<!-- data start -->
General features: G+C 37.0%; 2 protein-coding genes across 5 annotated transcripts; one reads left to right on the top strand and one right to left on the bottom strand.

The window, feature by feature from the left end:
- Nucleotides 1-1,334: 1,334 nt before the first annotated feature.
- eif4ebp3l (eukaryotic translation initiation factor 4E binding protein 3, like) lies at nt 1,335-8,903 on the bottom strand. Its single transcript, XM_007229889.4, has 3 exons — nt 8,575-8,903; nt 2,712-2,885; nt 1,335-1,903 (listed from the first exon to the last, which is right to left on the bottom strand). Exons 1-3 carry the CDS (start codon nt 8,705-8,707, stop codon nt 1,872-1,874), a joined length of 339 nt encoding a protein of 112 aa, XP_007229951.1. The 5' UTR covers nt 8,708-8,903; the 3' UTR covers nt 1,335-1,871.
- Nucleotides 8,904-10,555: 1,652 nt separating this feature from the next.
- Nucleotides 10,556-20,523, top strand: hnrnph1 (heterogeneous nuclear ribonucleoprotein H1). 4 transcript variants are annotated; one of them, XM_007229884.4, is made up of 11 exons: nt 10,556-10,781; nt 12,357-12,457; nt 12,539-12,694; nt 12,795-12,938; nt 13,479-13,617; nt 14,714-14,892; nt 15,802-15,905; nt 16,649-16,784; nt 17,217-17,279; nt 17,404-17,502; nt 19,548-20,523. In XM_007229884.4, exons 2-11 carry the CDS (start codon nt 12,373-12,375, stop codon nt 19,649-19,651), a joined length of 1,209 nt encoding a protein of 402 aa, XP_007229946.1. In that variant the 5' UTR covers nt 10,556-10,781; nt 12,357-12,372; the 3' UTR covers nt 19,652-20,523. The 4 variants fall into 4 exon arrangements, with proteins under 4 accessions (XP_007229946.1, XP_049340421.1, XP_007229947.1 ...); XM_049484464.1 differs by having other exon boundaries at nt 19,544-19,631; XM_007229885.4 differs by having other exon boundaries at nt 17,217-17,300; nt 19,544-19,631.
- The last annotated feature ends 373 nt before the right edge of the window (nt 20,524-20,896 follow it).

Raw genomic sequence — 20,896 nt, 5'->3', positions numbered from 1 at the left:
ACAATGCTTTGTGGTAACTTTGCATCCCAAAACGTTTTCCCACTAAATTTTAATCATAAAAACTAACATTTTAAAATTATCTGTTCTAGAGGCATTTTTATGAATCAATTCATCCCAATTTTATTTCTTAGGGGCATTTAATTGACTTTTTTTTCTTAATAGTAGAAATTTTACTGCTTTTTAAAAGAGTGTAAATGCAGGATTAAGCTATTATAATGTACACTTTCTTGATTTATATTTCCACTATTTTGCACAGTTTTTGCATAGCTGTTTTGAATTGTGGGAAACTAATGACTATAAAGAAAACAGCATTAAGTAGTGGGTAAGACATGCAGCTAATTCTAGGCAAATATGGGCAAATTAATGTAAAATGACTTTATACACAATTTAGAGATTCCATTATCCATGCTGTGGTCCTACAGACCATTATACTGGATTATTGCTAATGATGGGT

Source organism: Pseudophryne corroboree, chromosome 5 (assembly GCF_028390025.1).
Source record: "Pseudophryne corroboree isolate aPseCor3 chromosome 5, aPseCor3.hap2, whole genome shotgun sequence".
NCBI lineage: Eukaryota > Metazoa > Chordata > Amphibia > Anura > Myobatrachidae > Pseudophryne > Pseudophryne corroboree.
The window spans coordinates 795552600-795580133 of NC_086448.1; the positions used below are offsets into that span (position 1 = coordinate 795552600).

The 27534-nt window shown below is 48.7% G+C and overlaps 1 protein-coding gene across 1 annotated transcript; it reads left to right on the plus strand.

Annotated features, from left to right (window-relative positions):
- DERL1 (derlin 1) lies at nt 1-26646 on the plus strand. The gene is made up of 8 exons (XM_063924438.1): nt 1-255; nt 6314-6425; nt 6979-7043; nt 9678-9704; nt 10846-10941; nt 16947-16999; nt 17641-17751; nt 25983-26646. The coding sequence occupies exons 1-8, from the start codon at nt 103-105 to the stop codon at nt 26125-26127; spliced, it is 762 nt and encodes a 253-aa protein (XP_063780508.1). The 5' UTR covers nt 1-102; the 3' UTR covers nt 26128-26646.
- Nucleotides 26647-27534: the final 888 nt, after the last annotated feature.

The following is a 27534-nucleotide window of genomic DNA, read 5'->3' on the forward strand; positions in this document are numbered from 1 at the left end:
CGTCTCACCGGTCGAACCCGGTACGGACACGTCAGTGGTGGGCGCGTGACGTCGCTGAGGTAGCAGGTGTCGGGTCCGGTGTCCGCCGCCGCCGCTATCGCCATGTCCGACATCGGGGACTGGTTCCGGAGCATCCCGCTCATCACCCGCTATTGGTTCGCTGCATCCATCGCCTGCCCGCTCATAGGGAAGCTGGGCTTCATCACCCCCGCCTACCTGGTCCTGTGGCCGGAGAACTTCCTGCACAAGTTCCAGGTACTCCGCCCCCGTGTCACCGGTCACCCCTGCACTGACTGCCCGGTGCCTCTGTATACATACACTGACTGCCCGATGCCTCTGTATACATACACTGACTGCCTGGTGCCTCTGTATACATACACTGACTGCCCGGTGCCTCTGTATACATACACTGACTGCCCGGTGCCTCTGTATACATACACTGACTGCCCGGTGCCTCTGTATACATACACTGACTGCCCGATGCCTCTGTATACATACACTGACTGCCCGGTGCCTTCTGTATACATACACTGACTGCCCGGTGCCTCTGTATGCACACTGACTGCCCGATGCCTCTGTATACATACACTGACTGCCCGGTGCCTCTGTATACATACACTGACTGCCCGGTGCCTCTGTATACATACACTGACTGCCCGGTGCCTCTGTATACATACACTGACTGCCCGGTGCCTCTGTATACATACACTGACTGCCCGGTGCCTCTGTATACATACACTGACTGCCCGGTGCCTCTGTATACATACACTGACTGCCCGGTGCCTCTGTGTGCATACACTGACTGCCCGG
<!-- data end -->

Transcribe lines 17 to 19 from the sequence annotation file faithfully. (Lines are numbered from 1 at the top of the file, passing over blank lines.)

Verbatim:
- Nucleotides 26647-27534: the final 888 nt, after the last annotated feature.

The following is a 27534-nucleotide window of genomic DNA, read 5'->3' on the forward strand; positions in this document are numbered from 1 at the left end:
CGTCTCACCGGTCGAACCCGGTACGGACACGTCAGTGGTGGGCGCGTGACGTCGCTGAGGTAGCAGGTGTCGGGTCCGGTGTCCGCCGCCGCCGCTATCGCCATGTCCGACATCGGGGACTGGTTCCGGAGCATCCCGCTCATCACCCGCTATTGGTTCGCTGCATCCATCGCCTGCCCGCTCATAGGGAAGCTGGGCTTCATCACCCCCGCCTACCTGGTCCTGTGGCCGGAGAACTTCCTGCACAAGTTCCAGGTACTCCGCCCCCGTGTCACCGGTCACCCCTGCACTGACTGCCCGGTGCCTCTGTATACATACACTGACTGCCCGATGCCTCTGTATACATACACTGACTGCCTGGTGCCTCTGTATACATACACTGACTGCCCGGTGCCTCTGTATACATACACTGACTGCCCGGTGCCTCTGTATACATACACTGACTGCCCGGTGCCTCTGTATACATACACTGACTGCCCGATGCCTCTGTATACATACACTGACTGCCCGGTGCCTTCTGTATACATACACTGACTGCCCGGTGCCTCTGTATGCACACTGACTGCCCGATGCCTCTGTATACATACACTGACTGCCCGGTGCCTCTGTATACATACACTGACTGCCCGGTGCCTCTGTATACATACACTGACTGCCCGGTGCCTCTGTATACATACACTGACTGCCCGGTGCCTCTGTATACATACACTGACTGCCCGGTGCCTCTGTATACATACACTGACTGCCCGGTGCCTCTGTATACATACACTGACTGCCCGGTGCCTCTGTGTGCATACACTGACTGCCCGG